Anatomical Concepts (UK)
Masters of Rehabilitation Engineering
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Planning an FES Cycling session with the RehaMove system

We recently put together a Pilot “FES Cycling Tune Up Course” which is free for our clients who get an access code from us. The aim is to give more in-depth information on the background science as well as how to programme the RehaMove FES Cycling system for optimal usage.

I have included one of the videos from the course below. In this section, we are looking at planning a training session. It may seem that planning a training session is a bit complicated but through the course we aim to show you it's not rocket science.

In previous lessons of the Course we reveal that stimulation intensity depends upon three things - frequency, current and pulse width. We also learned that the energy is delivered to the muscles as a series of bipolar pulses of electricity. It is the width, height and frequency of these pulses that count.

The stimulation parameter “Frequency” produces different effects depending on the values selected in a programme.

The frequency of the stimulation can have a number of effects depending on its value. For example, higher frequencies, tend to build strength in the muscles being stimulated and lower frequencies can build endurance, help muscles to relax or assist with wound healing. If we want a strong, smooth, muscle contraction for FES Cycling we typically will need a frequency of 20 Hz or more to enable this. The frequency of stimulation being used, selectively activates certain muscle fibre types.

With respect to current and pulse width, from experience you can gain a good idea of the stimulation parameters that are going to be needed in a particular case. For example, for a person with complete spinal cord injury, we can expect to be using current values in the range 40 to 90 mA, and pulse width values in the range 250 to 500 µs.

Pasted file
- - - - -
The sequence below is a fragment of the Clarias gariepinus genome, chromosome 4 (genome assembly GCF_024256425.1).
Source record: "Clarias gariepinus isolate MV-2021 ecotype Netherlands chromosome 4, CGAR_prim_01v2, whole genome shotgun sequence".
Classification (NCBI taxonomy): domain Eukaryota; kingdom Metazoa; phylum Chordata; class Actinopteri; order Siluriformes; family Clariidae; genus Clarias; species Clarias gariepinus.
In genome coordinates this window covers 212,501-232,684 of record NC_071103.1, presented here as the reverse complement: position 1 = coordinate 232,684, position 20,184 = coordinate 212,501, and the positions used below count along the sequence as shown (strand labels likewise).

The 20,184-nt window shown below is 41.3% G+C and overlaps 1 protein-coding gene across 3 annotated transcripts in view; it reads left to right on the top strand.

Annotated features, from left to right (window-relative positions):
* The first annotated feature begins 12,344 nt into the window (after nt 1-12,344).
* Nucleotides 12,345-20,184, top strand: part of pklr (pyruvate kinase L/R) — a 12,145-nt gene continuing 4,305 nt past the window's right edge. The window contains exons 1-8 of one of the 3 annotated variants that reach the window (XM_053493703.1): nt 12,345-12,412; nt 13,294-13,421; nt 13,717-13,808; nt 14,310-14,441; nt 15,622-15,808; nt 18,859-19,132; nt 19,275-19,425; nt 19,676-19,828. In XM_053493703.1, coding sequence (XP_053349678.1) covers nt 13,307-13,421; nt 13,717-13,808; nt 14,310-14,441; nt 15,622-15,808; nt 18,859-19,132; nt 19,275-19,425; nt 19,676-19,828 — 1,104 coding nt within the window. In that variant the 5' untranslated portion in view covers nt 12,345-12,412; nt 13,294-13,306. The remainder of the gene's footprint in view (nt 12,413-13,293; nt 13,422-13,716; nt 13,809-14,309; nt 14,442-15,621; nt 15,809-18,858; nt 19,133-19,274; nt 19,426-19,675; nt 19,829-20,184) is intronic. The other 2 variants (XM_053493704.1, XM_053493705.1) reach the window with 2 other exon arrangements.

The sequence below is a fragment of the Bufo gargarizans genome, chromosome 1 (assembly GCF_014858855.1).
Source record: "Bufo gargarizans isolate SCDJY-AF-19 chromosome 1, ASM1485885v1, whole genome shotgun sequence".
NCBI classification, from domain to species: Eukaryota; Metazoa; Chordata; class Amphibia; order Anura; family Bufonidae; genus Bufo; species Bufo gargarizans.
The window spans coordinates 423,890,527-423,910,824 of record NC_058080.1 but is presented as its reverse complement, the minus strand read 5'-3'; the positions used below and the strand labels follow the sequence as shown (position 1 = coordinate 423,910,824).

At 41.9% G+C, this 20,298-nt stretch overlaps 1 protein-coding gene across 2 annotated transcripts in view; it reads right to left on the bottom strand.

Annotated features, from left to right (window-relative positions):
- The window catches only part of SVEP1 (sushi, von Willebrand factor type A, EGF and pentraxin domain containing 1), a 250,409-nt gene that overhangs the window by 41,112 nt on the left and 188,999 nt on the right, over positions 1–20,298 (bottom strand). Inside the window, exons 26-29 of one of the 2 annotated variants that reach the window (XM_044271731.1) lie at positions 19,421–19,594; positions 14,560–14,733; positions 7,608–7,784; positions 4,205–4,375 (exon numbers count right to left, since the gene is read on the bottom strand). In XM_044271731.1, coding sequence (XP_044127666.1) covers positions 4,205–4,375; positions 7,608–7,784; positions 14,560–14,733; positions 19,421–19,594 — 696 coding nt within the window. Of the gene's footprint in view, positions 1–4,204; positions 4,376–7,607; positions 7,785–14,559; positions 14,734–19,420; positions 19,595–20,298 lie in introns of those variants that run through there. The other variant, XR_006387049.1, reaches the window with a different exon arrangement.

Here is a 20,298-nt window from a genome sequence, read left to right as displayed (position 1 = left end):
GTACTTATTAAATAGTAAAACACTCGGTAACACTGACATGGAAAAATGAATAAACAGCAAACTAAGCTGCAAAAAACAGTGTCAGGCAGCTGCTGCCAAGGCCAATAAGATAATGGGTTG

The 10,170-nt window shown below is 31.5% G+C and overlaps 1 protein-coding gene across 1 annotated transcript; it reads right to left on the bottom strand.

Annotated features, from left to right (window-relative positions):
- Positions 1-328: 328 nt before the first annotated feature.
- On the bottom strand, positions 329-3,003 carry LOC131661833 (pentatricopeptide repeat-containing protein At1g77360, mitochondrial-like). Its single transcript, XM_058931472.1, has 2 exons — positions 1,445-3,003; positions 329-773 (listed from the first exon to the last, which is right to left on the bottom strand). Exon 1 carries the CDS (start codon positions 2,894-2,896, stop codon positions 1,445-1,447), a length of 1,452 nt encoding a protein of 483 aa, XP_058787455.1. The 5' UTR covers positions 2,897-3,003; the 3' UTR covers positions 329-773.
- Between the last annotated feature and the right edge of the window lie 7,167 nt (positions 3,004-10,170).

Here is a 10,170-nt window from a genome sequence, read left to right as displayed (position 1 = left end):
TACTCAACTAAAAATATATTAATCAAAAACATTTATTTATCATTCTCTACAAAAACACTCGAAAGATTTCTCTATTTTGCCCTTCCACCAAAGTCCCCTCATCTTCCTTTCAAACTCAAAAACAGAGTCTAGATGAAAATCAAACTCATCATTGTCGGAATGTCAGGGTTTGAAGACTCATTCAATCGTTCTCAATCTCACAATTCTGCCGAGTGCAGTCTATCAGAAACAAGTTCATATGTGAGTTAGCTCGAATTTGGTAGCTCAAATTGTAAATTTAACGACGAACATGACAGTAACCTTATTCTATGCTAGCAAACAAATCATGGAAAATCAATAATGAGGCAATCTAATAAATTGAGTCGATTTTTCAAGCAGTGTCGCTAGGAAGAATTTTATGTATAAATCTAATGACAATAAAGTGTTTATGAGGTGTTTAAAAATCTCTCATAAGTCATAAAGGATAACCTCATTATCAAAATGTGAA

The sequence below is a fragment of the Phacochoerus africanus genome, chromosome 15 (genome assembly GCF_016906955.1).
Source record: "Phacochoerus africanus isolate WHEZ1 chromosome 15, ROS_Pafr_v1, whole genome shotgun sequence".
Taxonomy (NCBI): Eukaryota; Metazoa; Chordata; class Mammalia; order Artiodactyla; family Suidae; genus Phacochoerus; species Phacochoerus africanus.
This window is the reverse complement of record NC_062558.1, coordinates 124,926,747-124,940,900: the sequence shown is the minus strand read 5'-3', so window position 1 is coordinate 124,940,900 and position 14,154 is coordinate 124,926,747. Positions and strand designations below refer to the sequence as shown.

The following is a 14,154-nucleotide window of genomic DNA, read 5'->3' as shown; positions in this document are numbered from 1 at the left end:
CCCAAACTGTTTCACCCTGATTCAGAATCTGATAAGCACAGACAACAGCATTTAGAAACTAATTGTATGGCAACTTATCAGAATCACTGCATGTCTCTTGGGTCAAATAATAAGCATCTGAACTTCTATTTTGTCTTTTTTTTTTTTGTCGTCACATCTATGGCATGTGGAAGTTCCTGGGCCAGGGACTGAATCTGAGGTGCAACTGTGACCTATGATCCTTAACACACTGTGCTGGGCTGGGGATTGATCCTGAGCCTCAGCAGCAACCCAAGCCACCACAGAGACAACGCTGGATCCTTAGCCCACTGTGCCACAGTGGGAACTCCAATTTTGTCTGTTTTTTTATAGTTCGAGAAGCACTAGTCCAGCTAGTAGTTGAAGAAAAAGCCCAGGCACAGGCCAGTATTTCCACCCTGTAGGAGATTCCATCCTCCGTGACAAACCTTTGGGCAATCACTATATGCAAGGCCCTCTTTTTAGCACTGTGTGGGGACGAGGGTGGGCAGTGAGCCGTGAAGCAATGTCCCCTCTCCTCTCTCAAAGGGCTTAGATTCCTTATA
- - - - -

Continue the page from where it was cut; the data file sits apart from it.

For Stroke, Brain injury and incomplete spinal-cord injuries, sensation may limit strengths of contractions. We might then expect to use a lower intensity of stimulation because the user may well be able to contribute active cycling also.

In the video we explain the RehaMove FES Cycling systems use of reusable templates and how to customise these for individual use.

Planning an exercise sessions boils down to thinking about how often to exercise, how hard to exercise and for how long. Our baseline advice for FES Cycling has been to use sustainable active cycling three times per week against resistance. Typically for 20 to 40 minutes per session.

As you will learn in the video, session management can follow some general guidelines but ultimately needs to be fine tuned to the individual. For example, when leg spasms are a problem one strategy could be to lengthen the warm up period and add as small amount of FES during the warm up period. We don’t need to exercise intensively to get health benefits. Volume and persistence is what counts.